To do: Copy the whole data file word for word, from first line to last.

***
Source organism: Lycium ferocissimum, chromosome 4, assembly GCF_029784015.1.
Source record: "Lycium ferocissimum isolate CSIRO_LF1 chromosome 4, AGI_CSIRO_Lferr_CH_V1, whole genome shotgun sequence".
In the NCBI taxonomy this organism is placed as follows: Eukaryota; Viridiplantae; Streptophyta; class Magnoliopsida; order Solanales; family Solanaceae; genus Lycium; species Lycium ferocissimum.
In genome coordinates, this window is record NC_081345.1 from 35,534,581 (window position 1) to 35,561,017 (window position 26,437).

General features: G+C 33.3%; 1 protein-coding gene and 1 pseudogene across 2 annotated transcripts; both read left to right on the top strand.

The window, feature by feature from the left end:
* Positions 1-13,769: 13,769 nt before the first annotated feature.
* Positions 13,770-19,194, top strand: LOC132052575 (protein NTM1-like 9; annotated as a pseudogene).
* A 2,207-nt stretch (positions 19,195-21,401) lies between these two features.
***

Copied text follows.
Source organism: Lycium ferocissimum, chromosome 4, assembly GCF_029784015.1.
Source record: "Lycium ferocissimum isolate CSIRO_LF1 chromosome 4, AGI_CSIRO_Lferr_CH_V1, whole genome shotgun sequence".
In the NCBI taxonomy this organism is placed as follows: Eukaryota; Viridiplantae; Streptophyta; class Magnoliopsida; order Solanales; family Solanaceae; genus Lycium; species Lycium ferocissimum.
In genome coordinates, this window is record NC_081345.1 from 35,534,581 (window position 1) to 35,561,017 (window position 26,437).

General features: G+C 33.3%; 1 protein-coding gene and 1 pseudogene across 2 annotated transcripts; both read left to right on the top strand.

The window, feature by feature from the left end:
* Positions 1-13,769: 13,769 nt before the first annotated feature.
* Positions 13,770-19,194, top strand: LOC132052575 (protein NTM1-like 9; annotated as a pseudogene).
* A 2,207-nt stretch (positions 19,195-21,401) lies between these two features.